Drug Reform Orgs Call for No Marijuana Arrests During Coronavirus Outbreak

A letter signed by eight drug-law reform organizations asks law enforcement to suspend marijuana arrests and release those currently imprisoned on pot charges during the COVID-19 crisis.

The signees are NORML, Marijuana Policy Project (MPP), Students for Sensible Drug Policy (SSDP), National Cannabis Industry Association (NCIA), Law Enforcement Action Partnership (LEAP), Last Prisoner Project, Doctors for Cannabis Regulation and Clergy for a New Drug Policy.

The letter is addresed to National District Attorneys Association, National Governors Association, National Sheriffs Association, National Association of Chiefs of Police, National Fraternal Order of Police, American Correctional Association, National Correctional Industries Association and the American Federation of State, City and Municipal Employees (AFSCME).

The letter reads, in part:

"We are imploring you to curtail arrests for non-violent offenses, such as marijuana possession, cultivation and sale until the country is better able to prevent the spread of the coronavirus. Similar actions have already been taken in Pennsylvania, Ohio, and nationally by U.S. Immigrations and Customs Enforcement...

"Officers have wide discretion to merely provide warnings for minor offenses. We encourage broad use of this flexibility in the face of the COVID-19 outbreak...

"In addition to curtailing arrests, we are urging you to release cannabis offenders, along with dramatically reducing the number of incarcerated non-violent prisoners, whether sentenced or un-sentenced. By significantly reducing the number of inmates in local jails and prisons, you can ultimately reduce the risk of the coronavirus being spread amongst inmates, staff and the community...

"Many localities – including Baltimore; Suffolk County, Massachusetts; Cuyahoga County, Ohio; New Jersey; Los Angeles; and New York City – and the Federal Bureau of Prisons have already begun to release inmates incarcerated for non-violent, drug-related offenses with the understanding that infections in prisons and jails are rampant, and releasing inmates could save the lives of not only inmates but also the custodial, medical and safety staff that serve them."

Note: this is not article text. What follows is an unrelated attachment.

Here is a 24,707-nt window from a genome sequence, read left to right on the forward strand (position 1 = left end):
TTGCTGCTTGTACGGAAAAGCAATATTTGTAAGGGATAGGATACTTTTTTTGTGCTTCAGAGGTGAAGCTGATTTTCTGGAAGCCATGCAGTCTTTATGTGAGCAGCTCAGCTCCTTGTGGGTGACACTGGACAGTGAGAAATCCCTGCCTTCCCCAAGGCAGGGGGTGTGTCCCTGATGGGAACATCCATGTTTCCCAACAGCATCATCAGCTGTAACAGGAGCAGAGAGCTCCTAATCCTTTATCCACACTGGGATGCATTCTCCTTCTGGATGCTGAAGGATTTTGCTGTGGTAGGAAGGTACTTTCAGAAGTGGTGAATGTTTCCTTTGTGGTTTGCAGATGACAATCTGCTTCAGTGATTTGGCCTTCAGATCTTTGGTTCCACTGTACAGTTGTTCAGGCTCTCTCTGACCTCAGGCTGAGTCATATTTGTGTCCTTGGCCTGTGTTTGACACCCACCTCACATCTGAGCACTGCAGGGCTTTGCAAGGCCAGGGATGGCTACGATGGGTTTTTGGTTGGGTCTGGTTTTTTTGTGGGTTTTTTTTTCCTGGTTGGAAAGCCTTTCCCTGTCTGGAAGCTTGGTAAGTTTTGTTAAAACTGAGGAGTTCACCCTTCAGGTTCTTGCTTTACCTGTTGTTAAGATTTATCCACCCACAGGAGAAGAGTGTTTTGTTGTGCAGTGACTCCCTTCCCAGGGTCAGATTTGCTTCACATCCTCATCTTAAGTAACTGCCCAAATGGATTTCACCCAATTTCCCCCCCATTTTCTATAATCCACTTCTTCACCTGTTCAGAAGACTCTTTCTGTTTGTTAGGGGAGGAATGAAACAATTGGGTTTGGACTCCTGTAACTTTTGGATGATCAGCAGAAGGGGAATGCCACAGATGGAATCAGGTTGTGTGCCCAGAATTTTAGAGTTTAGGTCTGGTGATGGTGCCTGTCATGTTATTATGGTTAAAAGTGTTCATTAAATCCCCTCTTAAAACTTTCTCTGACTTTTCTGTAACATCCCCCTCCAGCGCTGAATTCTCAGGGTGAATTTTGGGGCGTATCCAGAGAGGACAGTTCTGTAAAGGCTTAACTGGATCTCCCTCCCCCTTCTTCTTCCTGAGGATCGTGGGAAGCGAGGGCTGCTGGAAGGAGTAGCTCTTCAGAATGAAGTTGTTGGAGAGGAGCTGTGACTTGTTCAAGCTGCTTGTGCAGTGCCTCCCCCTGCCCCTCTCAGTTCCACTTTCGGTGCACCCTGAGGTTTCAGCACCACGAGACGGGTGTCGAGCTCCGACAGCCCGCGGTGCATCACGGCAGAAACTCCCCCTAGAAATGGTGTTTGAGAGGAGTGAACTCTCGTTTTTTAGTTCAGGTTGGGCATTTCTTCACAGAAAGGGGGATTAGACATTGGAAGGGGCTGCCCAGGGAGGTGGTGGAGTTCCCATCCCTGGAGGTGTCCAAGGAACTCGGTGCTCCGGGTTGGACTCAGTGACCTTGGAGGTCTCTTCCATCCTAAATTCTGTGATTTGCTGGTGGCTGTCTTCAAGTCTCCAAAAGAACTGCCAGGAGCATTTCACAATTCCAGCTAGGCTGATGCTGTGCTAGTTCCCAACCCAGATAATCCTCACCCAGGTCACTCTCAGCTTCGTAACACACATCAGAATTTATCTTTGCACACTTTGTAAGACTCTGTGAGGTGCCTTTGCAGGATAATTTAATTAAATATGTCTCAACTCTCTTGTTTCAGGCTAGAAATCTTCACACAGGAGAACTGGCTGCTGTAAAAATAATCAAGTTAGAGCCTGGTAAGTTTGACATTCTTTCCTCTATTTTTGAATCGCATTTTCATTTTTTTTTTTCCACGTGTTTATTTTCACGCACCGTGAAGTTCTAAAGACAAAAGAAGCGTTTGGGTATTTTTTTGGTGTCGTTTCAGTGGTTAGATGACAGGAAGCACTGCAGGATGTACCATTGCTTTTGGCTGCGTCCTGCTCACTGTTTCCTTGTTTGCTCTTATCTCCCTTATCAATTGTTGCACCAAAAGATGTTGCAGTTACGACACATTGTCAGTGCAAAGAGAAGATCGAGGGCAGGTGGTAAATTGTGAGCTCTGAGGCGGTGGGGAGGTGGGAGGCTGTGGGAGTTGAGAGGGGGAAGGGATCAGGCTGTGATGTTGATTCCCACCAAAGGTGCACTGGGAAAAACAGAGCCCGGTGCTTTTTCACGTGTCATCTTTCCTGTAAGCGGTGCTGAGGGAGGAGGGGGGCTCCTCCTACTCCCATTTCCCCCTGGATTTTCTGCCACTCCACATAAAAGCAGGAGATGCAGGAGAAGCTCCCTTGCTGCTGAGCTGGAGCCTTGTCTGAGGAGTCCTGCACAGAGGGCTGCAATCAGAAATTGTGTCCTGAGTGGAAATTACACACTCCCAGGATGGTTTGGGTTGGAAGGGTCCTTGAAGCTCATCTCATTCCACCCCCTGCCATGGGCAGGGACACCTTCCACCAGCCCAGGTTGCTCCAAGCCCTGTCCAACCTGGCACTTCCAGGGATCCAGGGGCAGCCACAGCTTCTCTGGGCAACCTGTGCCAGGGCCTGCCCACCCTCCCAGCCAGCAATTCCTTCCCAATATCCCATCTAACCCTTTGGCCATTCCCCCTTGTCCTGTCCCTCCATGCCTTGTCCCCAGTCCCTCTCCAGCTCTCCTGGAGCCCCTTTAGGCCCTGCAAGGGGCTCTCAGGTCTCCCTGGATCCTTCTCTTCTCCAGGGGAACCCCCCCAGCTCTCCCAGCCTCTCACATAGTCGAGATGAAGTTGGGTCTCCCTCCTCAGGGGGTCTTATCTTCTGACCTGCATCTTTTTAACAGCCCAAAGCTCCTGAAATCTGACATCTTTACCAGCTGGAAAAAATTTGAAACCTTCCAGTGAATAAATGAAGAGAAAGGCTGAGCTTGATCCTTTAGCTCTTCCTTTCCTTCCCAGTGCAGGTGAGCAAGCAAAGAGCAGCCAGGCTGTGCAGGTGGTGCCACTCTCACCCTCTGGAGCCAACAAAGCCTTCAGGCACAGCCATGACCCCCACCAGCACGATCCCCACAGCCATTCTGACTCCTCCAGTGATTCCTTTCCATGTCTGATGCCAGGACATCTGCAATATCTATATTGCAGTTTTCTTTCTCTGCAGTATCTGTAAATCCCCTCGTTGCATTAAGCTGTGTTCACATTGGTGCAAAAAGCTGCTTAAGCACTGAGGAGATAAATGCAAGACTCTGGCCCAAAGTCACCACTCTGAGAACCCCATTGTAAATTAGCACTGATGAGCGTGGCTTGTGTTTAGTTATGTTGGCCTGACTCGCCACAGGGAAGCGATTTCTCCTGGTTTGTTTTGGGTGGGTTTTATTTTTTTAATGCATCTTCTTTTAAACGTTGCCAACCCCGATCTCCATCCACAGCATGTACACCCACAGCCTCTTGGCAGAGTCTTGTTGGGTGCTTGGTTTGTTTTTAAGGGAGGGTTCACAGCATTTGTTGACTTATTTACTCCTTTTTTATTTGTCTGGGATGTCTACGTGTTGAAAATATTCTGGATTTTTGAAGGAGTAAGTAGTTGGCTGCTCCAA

Statements from Industry Leaders

Steve Hawkins, executive director at the Marijuana Policy Project: “There is no justification for arresting and jailiing individuals for marijuana offenses during this crisis. It is in the best interest of law enforcement and the greater population to cease marijuana arrests and reduce arrests for non-violent crimes. It is also vital for individuals who are incarcerated for cannabis offenses to be released or granted clemency in order to prevent a potentially disastrous and deathly situation.”

Justin Strekal, political director, NORML: “As individuals and families struggle to cope with the day-to-day challenges of the COVID-19 global pandemic, state and local governments continue to utilize precious resources and capacity to arrest, prosecute and incarcerate Americans for marijuana crimes."

Neill Franklin, executive director, Law Enforcement Action Partnership: “COVID-19 is forcing us to seriously consider what constitutes a genuine public safety threat. Criminalizing people for marijuana has always been a waste of time and resources; now it’s also unnecessarily endangering lives by exposing more people to the crowded and unsanitary conditions of our jails and prisons.”

 Sarah Gersten, executive director and general counsel, Last Prisoner Project: “Our constituents, many of whom are over the age of 60 and have underlying health conditions, are imprisoned because of a plant that has now been deemed an ‘essential’ service by jurisdictions across the country during this time of crisis. Releasing cannabis prisoners now is not only the right thing to do from a justice perspective, but also from a public health perspective.”

Steve Bloom

Steve Bloom

Publisher of, former editor of High Times and Freedom Leaf and co-author of Pot Culture and Reefer Movie Madness.